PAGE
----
It was no surprise that some unease leading to panic was occurring as well as directional challenges. The question lingered in our minds: What if this was a real emergency?
According to a study by David Cantor, on human behavior in fire situations, 13% of people reacted in a timely manner to a bell or tone. 75% of people reacted quickly to a voice message providing information and direction. And their response to a fully informed direction meant seconds if not minutes to their safety and security. Seconds matter.
Given this, are campuses making communication systems a priority?
The good news? Intercom systems are now built for value. They run on computer networks, as well as VoIP-based telephone systems. They integrate with access control and video creating a virtual guard presence that can diffuse tense situations, interrupt potentially destructive behavior, or prevent a theft. And when the worst happens, they can immediately inform and instruct clearly on where to muster, exit or stay in place.
They also can interface with email, text and digital signage allowing a multi-modal casting of critical notifications at the time of need, the context of need, and the place of need.
Some of the key reasons voice has not found its way into the core emergency procedures of most facilities is:
- A perception of poor voice quality
- A perception of high cost
- A perception that video is the primary preventative security device.
According to the Fire Protection Research Foundation intelligibility is a core requirement of any security and safety system. It defines intelligibility as “a measurable aspect of electronic voice transmission systems that indicates the degree that human listeners are able to understand the voice messages transmitted through them.” It is not enough to hear. You also must be understood.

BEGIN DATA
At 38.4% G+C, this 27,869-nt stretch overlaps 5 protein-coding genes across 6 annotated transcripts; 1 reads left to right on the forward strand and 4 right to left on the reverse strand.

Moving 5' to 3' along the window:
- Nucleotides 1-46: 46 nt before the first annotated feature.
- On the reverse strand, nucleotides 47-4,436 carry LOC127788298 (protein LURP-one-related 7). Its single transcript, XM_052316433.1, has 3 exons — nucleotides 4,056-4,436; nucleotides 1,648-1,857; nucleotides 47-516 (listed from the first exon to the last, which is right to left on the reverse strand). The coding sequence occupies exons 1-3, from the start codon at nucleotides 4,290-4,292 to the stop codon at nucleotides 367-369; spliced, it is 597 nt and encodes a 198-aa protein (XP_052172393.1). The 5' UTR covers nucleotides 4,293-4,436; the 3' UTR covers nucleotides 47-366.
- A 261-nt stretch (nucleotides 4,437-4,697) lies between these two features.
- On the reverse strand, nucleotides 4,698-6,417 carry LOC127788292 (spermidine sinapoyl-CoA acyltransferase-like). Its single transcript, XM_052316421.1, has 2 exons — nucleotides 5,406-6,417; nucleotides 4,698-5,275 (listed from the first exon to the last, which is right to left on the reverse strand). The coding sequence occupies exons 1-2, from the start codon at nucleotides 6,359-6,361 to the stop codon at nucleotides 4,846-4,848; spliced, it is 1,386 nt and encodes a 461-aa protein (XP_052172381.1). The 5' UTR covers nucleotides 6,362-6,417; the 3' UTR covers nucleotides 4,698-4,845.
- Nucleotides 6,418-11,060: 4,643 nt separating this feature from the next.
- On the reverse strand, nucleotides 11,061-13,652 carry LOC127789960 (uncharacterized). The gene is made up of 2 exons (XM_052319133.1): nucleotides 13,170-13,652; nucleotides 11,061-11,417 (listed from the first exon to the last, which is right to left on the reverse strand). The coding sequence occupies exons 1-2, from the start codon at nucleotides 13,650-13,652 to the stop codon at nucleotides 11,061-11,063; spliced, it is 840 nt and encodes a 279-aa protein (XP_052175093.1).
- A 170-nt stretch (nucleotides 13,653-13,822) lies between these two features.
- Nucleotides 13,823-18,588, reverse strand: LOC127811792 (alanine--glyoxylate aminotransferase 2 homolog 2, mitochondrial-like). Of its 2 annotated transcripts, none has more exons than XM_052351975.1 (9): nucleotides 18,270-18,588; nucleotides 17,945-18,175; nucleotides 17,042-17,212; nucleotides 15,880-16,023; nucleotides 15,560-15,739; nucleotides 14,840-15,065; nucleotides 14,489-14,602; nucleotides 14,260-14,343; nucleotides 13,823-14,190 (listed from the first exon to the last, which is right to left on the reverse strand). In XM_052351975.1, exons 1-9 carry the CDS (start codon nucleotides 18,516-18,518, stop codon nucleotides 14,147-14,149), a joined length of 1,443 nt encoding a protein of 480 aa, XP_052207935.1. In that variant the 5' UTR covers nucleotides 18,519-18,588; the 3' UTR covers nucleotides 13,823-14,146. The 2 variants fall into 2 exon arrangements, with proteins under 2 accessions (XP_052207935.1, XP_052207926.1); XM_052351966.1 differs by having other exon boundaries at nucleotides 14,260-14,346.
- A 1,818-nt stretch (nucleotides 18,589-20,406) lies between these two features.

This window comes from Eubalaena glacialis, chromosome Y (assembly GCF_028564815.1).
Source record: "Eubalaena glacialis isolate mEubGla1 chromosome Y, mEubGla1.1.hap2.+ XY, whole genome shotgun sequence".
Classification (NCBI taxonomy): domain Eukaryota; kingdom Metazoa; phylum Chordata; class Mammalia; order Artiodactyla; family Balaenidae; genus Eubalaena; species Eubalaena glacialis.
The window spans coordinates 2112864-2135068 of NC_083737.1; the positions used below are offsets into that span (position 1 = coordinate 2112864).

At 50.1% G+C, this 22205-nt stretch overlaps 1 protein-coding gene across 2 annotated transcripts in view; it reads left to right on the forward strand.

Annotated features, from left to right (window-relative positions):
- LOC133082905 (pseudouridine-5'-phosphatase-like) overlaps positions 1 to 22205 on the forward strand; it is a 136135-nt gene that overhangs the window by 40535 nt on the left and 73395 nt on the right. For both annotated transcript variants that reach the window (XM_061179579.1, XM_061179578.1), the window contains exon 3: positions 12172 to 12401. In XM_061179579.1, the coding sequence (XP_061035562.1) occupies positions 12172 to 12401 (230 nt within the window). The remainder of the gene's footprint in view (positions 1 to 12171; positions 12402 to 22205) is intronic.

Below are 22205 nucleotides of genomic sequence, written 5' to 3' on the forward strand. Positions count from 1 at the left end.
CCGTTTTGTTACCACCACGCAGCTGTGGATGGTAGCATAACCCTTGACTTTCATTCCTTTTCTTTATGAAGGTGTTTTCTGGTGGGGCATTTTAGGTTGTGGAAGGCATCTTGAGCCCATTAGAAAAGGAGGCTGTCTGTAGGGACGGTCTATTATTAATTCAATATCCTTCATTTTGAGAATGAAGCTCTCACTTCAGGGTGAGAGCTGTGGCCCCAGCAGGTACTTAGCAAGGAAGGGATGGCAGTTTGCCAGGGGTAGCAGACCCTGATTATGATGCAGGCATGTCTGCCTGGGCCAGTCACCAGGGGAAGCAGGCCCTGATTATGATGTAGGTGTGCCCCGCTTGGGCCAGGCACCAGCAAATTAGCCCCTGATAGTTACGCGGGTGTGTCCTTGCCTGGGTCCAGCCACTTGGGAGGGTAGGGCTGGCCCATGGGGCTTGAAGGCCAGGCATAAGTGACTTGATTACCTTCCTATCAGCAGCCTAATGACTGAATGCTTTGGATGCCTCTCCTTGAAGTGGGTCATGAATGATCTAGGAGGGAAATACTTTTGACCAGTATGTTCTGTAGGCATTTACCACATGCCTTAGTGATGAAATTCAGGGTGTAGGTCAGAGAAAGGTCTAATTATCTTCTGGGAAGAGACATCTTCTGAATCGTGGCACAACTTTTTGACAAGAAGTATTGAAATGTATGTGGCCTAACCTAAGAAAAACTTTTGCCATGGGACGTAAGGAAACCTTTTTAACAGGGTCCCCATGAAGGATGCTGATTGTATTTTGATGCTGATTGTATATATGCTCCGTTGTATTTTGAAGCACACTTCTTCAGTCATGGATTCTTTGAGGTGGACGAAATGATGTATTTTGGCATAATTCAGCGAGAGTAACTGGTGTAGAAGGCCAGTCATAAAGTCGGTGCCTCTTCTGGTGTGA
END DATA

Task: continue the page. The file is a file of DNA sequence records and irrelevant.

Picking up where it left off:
There are now ways to test for clarity and evaluate technology for intelligibility. According to Jim Hoffpauir, President of Zenitel USA, you must first evaluate the current and potential noise levels across your campus as part of any risk assessment. Then you must hire a consultant to evaluate the system design of the voice solution. Once this study is done, you then perform a proof of concept to ensure the evaluation criteria is demonstrated through a use case.
“We always urge spending time and investment on the risk, evaluation and the proof of concept to ensure that the core of your emergency notification system is functional”, said Hoffpauir.
After intelligibility is confirmed, then the system most interoperate with your access control and video management systems which, according to Hoffpauir, can also be tested within the same proof of concept.
With access control, video and audio tied together, you have the ability to provide a comprehensive virtual guard presence through an outsourced monitoring service. According to Clayton Kemp, President of Global Guardian Sentry™ and founder of Police Priority®, more small-to-medium companies, due to a heightened security risk based on world events and the affordability of these technologies, will start utilizing virtual guard services. “We are seeing the need to ensure that all the information required to provide a fully informed situational response is available, said Kemp. “We can monitor the situation remotely, provide immediate information to first responders, and through intercom, be able to provide clear and concise directions at the point of need.”
Many are now using critical communications technology to provide information at the time of need for operational processes as well as emergency response. Lobby entrances that have a video and audio check-in before entry, school announcements, parking services, and campus alert boxes for medical and or behavioral issues are some additional applications.
“Communication is critical” said Hoffpauir, “whenever a situation demands a response. Strategically located intercom can help virtualize this and improve any situation.”